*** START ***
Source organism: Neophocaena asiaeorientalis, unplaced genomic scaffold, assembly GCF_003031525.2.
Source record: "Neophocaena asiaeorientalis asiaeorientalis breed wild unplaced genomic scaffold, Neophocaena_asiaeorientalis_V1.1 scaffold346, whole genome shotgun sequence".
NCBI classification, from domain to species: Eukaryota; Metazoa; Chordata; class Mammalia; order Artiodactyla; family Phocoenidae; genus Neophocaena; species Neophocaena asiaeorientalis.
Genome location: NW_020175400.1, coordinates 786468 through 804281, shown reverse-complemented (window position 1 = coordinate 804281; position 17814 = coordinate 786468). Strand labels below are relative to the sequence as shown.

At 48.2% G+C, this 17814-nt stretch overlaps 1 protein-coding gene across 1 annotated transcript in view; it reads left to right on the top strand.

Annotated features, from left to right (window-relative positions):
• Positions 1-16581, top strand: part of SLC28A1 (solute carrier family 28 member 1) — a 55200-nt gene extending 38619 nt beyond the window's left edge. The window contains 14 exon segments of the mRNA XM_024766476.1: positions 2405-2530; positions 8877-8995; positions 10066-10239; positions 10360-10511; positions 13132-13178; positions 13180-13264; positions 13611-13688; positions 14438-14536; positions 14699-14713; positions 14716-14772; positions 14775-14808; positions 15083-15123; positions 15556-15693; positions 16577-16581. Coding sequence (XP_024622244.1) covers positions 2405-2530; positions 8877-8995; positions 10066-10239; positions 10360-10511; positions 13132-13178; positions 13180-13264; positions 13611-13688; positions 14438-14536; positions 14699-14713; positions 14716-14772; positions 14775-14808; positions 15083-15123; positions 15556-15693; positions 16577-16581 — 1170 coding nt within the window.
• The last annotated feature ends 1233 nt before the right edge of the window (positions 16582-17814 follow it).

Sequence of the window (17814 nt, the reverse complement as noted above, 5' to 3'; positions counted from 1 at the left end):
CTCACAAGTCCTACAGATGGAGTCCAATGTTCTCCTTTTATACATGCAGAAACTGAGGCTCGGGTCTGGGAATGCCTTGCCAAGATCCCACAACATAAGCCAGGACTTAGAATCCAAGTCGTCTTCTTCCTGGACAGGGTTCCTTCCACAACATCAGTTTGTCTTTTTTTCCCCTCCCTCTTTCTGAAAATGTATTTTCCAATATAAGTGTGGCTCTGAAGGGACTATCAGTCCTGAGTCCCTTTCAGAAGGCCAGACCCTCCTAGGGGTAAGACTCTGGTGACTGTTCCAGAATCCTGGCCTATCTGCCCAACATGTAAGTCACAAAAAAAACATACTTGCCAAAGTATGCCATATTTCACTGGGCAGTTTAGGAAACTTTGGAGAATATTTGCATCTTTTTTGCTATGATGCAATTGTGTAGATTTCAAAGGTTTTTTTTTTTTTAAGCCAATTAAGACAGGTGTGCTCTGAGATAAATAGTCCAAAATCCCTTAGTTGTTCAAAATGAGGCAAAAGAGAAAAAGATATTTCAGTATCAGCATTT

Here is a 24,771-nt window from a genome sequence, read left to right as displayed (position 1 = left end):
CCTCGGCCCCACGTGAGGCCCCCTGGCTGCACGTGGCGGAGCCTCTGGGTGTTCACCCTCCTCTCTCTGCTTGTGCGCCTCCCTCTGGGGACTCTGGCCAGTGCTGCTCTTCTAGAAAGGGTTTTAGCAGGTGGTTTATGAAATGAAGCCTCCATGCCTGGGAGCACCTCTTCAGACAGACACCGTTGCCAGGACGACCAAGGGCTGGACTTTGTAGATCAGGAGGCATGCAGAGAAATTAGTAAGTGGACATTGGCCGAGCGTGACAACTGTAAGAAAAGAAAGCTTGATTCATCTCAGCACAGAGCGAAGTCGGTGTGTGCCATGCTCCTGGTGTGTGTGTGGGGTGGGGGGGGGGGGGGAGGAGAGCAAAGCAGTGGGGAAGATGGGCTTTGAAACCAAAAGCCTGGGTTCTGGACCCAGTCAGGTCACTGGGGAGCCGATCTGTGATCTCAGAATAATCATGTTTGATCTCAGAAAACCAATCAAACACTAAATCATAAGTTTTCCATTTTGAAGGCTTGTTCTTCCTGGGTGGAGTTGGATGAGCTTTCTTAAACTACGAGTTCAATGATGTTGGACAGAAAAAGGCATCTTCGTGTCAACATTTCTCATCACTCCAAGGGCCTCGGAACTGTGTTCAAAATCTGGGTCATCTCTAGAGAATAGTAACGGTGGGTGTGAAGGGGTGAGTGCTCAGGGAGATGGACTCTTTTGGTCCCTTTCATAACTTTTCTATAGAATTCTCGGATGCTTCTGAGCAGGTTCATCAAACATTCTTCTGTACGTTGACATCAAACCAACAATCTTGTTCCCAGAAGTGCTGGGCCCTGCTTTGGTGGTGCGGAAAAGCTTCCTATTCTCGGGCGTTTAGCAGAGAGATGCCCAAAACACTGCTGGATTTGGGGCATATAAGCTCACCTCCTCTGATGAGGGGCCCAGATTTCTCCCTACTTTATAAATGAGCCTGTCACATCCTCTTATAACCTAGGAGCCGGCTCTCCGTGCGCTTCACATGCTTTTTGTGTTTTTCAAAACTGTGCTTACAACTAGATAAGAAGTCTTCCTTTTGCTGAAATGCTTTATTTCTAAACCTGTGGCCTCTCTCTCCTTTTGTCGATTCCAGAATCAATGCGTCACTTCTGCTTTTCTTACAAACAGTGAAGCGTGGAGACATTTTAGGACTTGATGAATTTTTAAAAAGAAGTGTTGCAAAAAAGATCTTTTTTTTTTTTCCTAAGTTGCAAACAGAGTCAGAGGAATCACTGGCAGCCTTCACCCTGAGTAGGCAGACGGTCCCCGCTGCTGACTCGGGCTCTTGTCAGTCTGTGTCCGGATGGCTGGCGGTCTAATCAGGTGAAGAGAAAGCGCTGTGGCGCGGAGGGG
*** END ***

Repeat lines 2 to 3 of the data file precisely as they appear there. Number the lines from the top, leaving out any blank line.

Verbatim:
Source record: "Neophocaena asiaeorientalis asiaeorientalis breed wild unplaced genomic scaffold, Neophocaena_asiaeorientalis_V1.1 scaffold346, whole genome shotgun sequence".
NCBI classification, from domain to species: Eukaryota; Metazoa; Chordata; class Mammalia; order Artiodactyla; family Phocoenidae; genus Neophocaena; species Neophocaena asiaeorientalis.